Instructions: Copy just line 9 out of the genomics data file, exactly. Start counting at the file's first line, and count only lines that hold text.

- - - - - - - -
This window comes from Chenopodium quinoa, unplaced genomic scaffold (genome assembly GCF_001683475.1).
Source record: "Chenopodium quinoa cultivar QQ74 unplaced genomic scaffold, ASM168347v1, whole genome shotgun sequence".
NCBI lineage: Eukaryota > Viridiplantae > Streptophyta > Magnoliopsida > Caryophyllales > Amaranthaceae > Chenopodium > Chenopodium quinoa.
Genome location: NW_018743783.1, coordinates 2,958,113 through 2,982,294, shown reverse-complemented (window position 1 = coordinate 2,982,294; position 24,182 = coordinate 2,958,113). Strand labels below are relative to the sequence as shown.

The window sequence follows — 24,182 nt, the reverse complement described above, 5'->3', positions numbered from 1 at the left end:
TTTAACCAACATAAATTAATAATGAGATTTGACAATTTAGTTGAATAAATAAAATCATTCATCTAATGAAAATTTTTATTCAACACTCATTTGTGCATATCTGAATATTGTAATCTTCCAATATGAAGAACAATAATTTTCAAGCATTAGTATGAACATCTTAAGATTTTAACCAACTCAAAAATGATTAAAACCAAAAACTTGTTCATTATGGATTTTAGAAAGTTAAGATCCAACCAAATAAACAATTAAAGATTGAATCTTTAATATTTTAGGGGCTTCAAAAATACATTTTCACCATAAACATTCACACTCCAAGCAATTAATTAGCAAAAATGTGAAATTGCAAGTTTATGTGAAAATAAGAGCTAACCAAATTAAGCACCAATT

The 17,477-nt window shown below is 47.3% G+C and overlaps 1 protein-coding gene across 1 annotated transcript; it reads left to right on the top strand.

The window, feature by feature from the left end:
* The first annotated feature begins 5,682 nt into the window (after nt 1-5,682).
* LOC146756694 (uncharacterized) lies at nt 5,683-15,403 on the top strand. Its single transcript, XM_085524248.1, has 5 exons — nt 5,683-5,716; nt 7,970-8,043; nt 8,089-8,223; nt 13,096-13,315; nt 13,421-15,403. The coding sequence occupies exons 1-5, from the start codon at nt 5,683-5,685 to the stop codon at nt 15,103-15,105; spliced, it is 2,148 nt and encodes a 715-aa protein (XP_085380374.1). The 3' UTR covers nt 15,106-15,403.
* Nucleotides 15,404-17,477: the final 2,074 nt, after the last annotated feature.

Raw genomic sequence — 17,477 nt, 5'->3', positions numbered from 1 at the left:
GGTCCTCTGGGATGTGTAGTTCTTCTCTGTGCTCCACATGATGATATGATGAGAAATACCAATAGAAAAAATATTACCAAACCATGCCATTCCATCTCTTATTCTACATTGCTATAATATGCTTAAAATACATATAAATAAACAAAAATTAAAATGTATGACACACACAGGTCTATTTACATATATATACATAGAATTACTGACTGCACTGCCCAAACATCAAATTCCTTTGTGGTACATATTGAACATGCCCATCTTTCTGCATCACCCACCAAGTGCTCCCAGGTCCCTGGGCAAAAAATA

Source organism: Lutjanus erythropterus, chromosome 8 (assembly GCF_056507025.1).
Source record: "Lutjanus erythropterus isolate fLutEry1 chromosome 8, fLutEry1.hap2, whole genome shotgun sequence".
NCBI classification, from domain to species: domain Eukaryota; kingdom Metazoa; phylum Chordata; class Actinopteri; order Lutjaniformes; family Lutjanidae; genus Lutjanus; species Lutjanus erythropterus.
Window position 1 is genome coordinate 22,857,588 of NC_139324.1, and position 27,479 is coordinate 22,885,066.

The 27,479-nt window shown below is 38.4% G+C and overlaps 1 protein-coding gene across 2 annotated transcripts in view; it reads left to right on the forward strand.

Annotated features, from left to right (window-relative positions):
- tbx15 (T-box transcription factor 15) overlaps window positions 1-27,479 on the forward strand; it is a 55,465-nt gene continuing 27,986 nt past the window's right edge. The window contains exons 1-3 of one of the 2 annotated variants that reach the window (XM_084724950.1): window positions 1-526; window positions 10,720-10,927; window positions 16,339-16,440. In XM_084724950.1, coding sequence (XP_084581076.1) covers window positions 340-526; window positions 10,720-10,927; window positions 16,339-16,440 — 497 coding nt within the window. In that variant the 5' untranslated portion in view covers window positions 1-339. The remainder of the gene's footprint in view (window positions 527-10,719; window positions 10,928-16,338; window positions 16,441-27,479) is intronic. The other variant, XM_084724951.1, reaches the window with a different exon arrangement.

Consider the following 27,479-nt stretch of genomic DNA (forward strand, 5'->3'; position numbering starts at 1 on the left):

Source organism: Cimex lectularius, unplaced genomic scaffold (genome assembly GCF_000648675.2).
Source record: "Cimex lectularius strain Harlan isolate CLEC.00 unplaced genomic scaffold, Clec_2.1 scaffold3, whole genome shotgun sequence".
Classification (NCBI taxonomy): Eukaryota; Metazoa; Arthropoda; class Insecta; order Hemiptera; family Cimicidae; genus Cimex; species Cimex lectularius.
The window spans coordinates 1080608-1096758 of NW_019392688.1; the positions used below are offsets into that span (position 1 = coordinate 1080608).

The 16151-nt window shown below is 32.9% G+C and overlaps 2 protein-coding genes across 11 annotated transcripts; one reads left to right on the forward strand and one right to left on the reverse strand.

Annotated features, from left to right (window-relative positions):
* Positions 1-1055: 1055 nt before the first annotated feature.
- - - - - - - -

* The first annotated feature begins 5,682 nt into the window (after nt 1-5,682).